Half of gay men in London would chose oral PrEP to reduce risk of HIV
1 June 2012. Related: Conference reports, HIV prevention and transmission, BHIVA 18th Birmingham 2012.
Simon Collins, HIV i-Base
The level of caution (and even hostility) from many healthcare workers in the UK to using PrEP to prevent HIV transmission, appears to actually increase in proportion to the evidence that supports its potential benefit.
The practical and medical concerns relating to cost, resistance, toxicity, adherence and prescription details are all important, but when potential protection is now predicted as >99% in people who take 4-7 daily doses a week, it becomes essential that this option be available for high risk individuals, given the current statistics on continued new infections.
A study presented by the UK Health Protection Agency suggested that while PrEP may not be for everyone – a fear of those most skeptical – a significant proportion of high risk gay men see PrEP as an option they would actively choose.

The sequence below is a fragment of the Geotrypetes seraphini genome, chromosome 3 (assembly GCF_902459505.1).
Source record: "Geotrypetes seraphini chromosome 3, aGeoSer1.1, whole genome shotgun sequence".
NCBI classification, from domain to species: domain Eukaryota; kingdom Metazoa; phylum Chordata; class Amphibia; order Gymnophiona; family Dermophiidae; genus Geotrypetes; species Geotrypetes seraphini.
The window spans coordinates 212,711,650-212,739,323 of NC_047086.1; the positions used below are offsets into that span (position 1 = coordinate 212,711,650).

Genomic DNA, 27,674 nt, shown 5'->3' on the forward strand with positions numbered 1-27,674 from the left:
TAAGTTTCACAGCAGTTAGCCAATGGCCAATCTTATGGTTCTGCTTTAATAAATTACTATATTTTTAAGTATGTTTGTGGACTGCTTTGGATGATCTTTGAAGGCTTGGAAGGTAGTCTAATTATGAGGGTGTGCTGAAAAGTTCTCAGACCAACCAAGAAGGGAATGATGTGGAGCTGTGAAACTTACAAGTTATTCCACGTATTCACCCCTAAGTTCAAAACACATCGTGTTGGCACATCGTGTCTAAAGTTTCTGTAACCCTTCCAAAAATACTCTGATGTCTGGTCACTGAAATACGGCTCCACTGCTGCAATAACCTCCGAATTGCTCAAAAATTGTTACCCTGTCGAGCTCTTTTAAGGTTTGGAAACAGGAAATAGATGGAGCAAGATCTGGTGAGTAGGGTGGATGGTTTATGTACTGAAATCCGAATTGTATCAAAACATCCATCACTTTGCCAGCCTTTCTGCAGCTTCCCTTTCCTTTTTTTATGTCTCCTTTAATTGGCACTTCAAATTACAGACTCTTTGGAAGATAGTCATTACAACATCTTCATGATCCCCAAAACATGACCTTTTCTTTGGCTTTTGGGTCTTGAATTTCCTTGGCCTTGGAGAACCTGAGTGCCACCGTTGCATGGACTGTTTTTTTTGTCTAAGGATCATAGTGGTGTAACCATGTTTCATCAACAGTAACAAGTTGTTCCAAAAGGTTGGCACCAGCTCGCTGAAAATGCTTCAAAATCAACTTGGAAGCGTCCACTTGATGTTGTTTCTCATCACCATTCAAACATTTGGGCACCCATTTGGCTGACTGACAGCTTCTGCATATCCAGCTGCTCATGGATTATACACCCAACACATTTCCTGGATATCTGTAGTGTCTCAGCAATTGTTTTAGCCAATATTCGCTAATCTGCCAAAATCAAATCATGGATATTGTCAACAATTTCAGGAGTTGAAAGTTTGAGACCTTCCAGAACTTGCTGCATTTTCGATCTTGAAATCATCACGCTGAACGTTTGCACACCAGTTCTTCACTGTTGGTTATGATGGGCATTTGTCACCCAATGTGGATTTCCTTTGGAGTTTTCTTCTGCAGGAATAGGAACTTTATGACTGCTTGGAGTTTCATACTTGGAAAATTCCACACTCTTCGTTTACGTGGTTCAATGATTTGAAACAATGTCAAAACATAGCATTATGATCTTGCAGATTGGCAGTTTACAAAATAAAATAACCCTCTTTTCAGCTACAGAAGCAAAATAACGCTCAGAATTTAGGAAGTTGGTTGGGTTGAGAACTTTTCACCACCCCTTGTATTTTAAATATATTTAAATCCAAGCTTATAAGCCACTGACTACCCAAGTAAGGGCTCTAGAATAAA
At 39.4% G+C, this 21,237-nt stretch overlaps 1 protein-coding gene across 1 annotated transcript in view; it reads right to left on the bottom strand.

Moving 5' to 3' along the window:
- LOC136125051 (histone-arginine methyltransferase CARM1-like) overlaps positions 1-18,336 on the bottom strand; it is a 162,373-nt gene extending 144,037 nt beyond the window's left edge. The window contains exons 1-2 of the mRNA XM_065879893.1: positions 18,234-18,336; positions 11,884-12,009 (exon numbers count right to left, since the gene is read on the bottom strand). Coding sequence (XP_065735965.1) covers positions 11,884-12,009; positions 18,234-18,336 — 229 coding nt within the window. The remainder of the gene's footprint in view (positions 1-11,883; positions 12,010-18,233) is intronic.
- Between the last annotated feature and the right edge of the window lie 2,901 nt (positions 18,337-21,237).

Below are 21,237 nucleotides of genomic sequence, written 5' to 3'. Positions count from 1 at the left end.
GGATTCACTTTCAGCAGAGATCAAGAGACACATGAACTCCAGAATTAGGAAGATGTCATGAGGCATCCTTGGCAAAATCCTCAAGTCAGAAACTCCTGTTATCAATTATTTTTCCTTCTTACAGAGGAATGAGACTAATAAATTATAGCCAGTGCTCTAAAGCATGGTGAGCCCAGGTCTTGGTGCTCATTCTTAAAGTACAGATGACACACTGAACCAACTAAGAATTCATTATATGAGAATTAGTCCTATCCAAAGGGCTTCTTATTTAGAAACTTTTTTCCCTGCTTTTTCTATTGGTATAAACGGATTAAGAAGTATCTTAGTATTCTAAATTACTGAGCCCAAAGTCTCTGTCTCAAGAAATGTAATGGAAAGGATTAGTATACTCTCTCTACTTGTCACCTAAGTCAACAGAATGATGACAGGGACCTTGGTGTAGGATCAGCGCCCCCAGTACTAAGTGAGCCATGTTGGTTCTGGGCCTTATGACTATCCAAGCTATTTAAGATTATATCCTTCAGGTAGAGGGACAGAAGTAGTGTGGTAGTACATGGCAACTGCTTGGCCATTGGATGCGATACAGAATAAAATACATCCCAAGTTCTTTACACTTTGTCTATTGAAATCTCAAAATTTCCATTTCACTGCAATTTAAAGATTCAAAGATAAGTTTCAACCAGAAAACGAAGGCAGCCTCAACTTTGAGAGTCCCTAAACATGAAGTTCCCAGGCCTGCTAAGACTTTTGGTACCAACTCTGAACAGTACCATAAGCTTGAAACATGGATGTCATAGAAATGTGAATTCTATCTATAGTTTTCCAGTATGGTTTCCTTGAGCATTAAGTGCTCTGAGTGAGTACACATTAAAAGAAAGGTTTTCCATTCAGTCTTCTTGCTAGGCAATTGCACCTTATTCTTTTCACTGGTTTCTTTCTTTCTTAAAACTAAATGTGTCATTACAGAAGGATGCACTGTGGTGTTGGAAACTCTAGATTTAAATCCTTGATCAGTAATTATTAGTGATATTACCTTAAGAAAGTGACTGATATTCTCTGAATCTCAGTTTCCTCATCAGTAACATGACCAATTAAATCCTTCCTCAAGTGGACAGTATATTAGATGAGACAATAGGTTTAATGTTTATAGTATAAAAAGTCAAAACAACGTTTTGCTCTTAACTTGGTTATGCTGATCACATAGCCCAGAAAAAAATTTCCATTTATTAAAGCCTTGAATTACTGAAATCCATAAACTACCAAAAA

The Gay Men’s Sexual Health Survey is a biennial community based cross sectional survey that in 2011 (from March to June) recruited more than 1200 gay men from social venues (bars, nightclubs and saunas) in London. The questionnaires were self-completed anonymously and 1005 participants also agreed to a saliva sample for HIV testing (anonymised soley for the survey).
In addition to sexual health and behaviour, the survey asked about prior use of PEP and PrEP and “How likely is it that you would take a pill (oral dose) on a daily basis to prevent HIV infection?”
Of the 768/842 HIV negative men who answered this part of the survey, 34% reported interest in PrEP as “very likely” and 16% as “likely”. Just as importantly, 15% were “unlikely” and 26% “very unlikely”. The important conclusion is that while some men would not want to take PrEP at least as many (twIce as many in this survey) would find a daily oral prophylactic pill acceptable.